Since the inception of Facebook, Mark Zuckerberg was never keen on advertising. In an earlier version of the site, the statement, “We don’t like these either but they pay the bills” was clearly inscribed below the ad units that appeared. His focus was on improving the product and the user experience, and growing the user base with a firm belief that ‘his baby’ was going to change the world, making it ‘more open’. After all, before Facebook, people had never so readily shared such personal information on such a large scale.
Right now, Facebook is trading at less than half of its IPO price. Analysts who took a skeptical position about the company pre-IPO probably feel vindicated. It’s true the company has yet to prove sustainable mobile revenue generating methods or come up with alternate revenue routes to justify its valuation. But, this unrelenting pressure – now that it is a public company – won’t be eased by tactical moves, like increasing micro-targeted sponsored stories that crowd the newsfeed. However, with the right revenue strategies, the company may not have to rely on advertising on its site alone in years to come.
Well on its way to replacing the breakfast newspaper, especially with its addictive qualities, Facebook is rapidly amassing the most comprehensive records of human interactions. While marketers and consultants can incessantly debate the value of ‘likes’ and their likelihood in increasing sales, in Facebook’s arsenal, the ‘Like‘ and ‘Connect‘ buttons are two silver bullets, inaudibly collecting data from user actions even outside its boundary.
Sitting on mountains of data related to users’ favored restaurants, places, movies, artists, apps, navigation, and link sharing patterns – aggregated from close to a billion users across the world – scientists at Facebook are currently probing and structuring the basic patterns and motivations of human behavior at an individual and group level. At present, efforts focus on understanding the correlations between a person’s future actions and past communication with friends and networks. Besides perfecting ad targeting capabilities with these correlations, the data can also help Facebook construct accurate user personas and make useful predictions about links between the open graph and buyer behavior.
Facebook Connect can link user journeys across websites and applications when used as an authentication service. For instance, content and information accessed most often by someone via social readers, news and personal interest websites using ‘Connect’ can reveal powerful insights on his/her interests or affiliations and be put to good use beyond just advertising.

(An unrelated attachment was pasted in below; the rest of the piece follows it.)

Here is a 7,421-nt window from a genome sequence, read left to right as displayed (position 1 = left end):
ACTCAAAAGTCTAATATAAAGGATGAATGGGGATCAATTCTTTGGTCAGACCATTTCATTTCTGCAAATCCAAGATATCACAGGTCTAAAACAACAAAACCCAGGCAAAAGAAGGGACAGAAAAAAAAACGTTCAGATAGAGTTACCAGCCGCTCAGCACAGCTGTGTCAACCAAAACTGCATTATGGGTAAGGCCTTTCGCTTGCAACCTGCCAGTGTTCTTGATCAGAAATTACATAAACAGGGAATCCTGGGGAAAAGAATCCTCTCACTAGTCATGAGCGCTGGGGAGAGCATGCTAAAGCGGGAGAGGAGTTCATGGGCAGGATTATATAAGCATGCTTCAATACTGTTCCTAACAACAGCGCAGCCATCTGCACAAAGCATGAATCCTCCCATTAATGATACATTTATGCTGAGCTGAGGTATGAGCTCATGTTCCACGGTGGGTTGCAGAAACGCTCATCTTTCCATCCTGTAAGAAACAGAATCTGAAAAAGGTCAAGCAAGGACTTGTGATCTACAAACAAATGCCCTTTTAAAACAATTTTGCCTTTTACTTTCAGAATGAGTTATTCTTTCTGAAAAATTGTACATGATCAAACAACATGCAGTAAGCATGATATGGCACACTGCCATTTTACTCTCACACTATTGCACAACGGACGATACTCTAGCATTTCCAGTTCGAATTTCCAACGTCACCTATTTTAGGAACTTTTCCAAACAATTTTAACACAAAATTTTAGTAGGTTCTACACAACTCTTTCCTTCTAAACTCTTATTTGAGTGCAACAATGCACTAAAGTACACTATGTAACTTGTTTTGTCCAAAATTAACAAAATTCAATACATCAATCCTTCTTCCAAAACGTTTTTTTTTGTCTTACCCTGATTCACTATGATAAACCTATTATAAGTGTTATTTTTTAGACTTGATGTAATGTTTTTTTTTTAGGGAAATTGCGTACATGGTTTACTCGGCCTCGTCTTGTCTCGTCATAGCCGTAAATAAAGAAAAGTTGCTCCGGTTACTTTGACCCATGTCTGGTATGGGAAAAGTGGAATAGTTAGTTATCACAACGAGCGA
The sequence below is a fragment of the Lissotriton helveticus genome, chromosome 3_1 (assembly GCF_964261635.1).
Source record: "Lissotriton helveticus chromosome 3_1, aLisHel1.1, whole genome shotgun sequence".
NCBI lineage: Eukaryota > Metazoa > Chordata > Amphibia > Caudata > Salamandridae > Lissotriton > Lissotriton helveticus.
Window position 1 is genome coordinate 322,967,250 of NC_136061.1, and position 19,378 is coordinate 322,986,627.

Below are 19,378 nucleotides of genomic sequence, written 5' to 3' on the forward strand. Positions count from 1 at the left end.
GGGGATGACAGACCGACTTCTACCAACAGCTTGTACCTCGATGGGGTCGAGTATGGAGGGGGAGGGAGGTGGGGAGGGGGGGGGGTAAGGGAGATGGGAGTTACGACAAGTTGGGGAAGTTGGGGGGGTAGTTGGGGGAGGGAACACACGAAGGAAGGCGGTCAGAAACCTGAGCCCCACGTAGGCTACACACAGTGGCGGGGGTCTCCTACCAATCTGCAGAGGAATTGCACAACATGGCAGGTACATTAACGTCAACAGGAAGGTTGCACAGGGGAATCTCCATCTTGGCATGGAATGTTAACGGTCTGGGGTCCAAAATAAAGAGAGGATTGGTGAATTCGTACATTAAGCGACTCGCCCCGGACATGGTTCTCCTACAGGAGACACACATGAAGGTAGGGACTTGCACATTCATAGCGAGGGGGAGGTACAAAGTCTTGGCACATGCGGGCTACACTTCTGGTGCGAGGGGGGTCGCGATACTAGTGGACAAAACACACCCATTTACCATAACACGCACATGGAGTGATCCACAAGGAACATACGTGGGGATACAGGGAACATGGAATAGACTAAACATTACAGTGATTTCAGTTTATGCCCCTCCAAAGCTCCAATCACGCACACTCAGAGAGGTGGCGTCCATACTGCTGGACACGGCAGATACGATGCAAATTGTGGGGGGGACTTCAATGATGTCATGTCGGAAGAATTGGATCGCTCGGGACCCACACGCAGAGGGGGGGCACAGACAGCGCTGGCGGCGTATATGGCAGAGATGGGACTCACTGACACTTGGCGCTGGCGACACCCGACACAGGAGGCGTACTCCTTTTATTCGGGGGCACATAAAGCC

Assuming strict privacy safeguards are in place, policy and product design decisions through intelligent mining and modelling of this data can reduce logical inconsistencies that arise in decision making. Seen from this perspective if Facebook were to institute a consultancy arm, it could be rich source of intelligence and a profitable venture serving top research organizations, consultants groups, scenario planners and policy makers the world over.
One area speculation is the possibility of an ad serving and retargeting business. With the internet of things a likely reality in the near future, coupled with the intelligence drawn from ‘Connect’, the Open Graph could one day link to your appliances, DVR player, cars, even services and associations you are in or are likely to join. This would further sharpen Facebook’s targeting capabilities outside the platform. Revenue sharing from these targeted ads on other sites is core to the ‘Connect’ strategy and could account for a substantial portion of the overall revenue pie; even growing it all together.
E-commerce is another revenue stream that could gain momentum in the years to come. Currently, payments constitute 15% of the company’s revenue, almost all of it for virtual in-game purchases. Having recently ended the mandatory use of Facebook credits, developers are now able to charge users on a subscription basis in local currency compared to the previous one-time payment through ‘Facebook Credits’, making way for a steady recurring revenue stream for both parties.
In the future, we can expect Facebook payments to be made available for purchasing a host of physical and digital entertainment products, as well as services. Carrier billing for mobile purchases is the just the first step. Don’t be surprised if someday soon you are able to reload your prepaid cell phone or pay your monthly Hulu subscription via Facebook. Services like these and many more will make it possible for the company to morph into a dynamic social commerce platform in the years to come. They’ve already received payment licenses in 15 states and are pursuing them in others.
Right now, Facebook is subject to investor scorn, and the sentimentality and emotion of the markets. A well crafted strategy with milestones that can soothe investor heart burn is required. And the loads of cash currently at its disposal is more than enough capital to accelerate initiatives under newer revenue streams.